Nepal | July 14, 2020

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The Himalayan Times
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It is imperative that PM Oli sets the ball rolling at the earliest, first by giving full shape to his Cabinet

CPN-UML Chairman KP Oli was appointed the prime minister exactly a month ago. The Oli government is supported by his key ally CPN-Maoist Centre and, the Federal Social Forum-Nepal (FSF-N), the Rastriya Janata Party-Nepal and some fringe forces. On Sunday, Oli secured votes of 208 lawmakers in the 275-strong House of Representatives, establishing himself as the most powerful prime minister since the restoration of democracy in 1990. Besides, the left alliance of the UML and the CPN-MC has formed governments in six of the seven provinces. The FSF-N, which is leading the government in Province 2, has also thrown its weight behind Oli. While PM Oli is yet to give full shape to his Council of Ministers at the centre, provincial governments are also incomplete. Currently, PM Oli is leading a 7-member Cabinet at the centre.

The parliamentary and provincial elections held on November 26 and December 7 finally capped the long-drawn transition to federal democracy from monarchy. But a new government could not be formed for two long months because the House of Representatives could not take shape, largely due to the delay by the Office of the President in clearing the Bill on the National Assembly election. Lawmakers of the both the Houses were sworn in only on March 4, following which PM Oli won the vote of confidence on Sunday. It seems there is some confusion over distribution of the ministerial portfolios, which is delaying the Cabinet expansion. Earlier, there was an understanding between the left alliance leaders that the UML would get 11 ministries and the CPN-MC seven. But with the SSF-N also into the fold, the two parties have decided to leave one ministry each for the Madhes-based party. If the portfolio distribution is hindering the Cabinet expansion, PM Oli should sort this issue out at the earliest.

Oli’s return to power for a second time was ensured by the left alliances’ promise of “stability for prosperity” that its leaders made from the election hustings. People have voted the left alliance, and Oli, to power with high hopes. But the delay in giving full shape to the Cabinet could inculcate a sense of unease in the general public and make them disenchanted with the government. This could also instill lethargy in the civil servants. People are expecting efficient service delivery to reach their doorsteps and rapid development to start. But development projects have come to a halt while day-to-day administration works have been affected. New laws and regulations required for the proper functioning of the federal and provincial governments are yet to be formulated. Without designated ministers, there could be lethargy in administration. The delay has also created some doubts among people whether inter- and intra-party factional feuds are raising their ugly head. PM Oli must rise above partisan and factional interests. Oli has taken the helm of the government at a time when the country’s economy is not in very good shape. The government has to present the federal budget within May 28. Therefore it is imperative that PM Oli sets the ball rolling at the earliest, first by giving full shape to Council of Ministers.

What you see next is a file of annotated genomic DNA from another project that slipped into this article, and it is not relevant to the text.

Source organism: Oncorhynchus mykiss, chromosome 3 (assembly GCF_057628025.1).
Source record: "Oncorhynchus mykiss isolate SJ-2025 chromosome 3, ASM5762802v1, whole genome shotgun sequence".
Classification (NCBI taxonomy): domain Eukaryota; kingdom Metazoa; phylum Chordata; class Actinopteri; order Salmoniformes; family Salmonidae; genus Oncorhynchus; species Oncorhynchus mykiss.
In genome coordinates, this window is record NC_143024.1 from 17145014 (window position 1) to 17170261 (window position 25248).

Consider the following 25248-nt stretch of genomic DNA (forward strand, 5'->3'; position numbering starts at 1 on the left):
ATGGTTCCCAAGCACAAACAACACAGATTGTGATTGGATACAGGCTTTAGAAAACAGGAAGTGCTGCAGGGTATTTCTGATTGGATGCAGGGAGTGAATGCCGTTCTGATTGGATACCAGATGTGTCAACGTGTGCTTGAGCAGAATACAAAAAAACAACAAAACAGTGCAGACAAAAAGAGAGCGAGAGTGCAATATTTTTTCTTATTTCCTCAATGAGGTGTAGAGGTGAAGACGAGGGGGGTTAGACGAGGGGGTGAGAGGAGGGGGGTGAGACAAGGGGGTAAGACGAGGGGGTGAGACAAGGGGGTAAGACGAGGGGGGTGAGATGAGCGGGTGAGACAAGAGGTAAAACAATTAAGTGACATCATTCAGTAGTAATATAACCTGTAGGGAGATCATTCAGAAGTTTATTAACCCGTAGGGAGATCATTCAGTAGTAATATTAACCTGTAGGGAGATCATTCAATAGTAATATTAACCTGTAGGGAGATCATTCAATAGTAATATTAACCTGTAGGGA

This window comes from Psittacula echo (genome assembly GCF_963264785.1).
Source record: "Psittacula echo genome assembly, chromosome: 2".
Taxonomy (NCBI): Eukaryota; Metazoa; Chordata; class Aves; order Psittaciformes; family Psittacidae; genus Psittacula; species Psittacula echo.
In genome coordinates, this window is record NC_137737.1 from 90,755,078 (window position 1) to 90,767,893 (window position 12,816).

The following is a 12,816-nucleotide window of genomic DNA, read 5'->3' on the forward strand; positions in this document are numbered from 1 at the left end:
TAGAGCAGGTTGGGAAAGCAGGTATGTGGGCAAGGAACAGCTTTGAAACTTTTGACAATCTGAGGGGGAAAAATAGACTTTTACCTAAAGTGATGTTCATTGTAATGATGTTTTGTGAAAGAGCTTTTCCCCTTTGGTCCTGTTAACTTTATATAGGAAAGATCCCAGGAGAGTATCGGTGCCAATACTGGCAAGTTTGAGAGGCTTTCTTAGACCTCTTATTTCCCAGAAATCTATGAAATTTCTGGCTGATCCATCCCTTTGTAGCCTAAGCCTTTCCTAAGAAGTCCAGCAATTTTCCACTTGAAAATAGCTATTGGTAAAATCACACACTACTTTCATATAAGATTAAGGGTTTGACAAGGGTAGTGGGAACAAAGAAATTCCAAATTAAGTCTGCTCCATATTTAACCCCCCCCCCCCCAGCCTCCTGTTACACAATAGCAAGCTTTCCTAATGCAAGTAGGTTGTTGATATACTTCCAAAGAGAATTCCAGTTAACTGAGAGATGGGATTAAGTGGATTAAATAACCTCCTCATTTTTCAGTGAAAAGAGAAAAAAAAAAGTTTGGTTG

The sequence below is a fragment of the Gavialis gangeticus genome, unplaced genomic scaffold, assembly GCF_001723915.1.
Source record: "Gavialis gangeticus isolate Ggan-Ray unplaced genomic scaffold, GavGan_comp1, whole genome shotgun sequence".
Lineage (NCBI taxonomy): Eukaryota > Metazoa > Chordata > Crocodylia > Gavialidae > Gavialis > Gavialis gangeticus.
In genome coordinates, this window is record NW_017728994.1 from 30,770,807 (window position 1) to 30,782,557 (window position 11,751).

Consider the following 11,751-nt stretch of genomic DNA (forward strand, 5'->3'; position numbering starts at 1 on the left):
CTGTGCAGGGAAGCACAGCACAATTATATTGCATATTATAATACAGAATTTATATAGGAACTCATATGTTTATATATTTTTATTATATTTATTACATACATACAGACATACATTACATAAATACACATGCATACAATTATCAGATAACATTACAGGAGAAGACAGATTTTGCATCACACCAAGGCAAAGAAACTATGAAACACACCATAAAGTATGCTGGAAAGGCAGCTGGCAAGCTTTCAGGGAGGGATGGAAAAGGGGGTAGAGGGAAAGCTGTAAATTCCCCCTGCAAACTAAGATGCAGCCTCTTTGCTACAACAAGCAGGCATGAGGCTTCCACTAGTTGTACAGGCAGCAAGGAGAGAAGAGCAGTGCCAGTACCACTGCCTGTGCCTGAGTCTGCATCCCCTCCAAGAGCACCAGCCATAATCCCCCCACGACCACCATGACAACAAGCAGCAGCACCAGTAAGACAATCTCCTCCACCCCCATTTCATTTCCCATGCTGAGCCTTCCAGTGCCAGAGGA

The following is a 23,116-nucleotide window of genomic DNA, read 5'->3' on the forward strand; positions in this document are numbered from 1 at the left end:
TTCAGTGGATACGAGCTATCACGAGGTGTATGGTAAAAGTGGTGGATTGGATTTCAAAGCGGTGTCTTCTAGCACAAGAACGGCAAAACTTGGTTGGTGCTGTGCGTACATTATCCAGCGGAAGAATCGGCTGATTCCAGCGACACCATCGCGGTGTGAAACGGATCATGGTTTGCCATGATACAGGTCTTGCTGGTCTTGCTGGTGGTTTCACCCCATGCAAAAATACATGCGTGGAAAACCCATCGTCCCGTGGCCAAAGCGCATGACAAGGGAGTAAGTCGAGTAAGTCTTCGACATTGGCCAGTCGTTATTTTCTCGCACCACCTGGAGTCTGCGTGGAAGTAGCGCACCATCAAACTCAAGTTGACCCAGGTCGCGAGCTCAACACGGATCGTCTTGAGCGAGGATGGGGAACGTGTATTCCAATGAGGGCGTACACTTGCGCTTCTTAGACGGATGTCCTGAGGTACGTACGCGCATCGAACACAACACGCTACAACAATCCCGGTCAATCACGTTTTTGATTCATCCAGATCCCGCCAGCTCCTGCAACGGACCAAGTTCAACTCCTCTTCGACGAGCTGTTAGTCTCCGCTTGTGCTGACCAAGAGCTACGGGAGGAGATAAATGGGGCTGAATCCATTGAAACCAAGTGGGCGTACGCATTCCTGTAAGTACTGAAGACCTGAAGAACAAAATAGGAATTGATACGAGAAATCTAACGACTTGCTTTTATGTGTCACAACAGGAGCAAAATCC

Outdated law

Market monitoring to be carried out by government agencies has been ineffective due to outdated law designed to protect the consumers’ rights. The Food Act was enacted 51 years ago which cannot address the new challenges seen in markets. As per the Act, anyone involved in production, sale, import and export of sub-standard food items will be fined Rs 1,000 to Rs 2,000 only. The amount of fine is very low in the present context. Market protection officer Om Narayan Sharma of Market Monitoring Unit, Chitwan has blamed the old Act for ineffective monitoring.

Chitwan CDO Narayan Prasad Bhatta has also stressed the need for timely amendment to the Act in accordance with the changed context. The Market Monitoring Unit, Chitwan does not have its own lab to examine whether sub-standard food has been sold to consumers. Out of the 54 samples collected from various groceries eight food items were found to be sub-standard. They were tested in a Hetauda-based food lab. The local level units which have the right to ensure quality control should set up food labs with enough resources to ensure that all groceries, vendors and roadside hotels sell healthy and hygienic food.


A version of this article appears in print on March 16, 2018 of The Himalayan Times.

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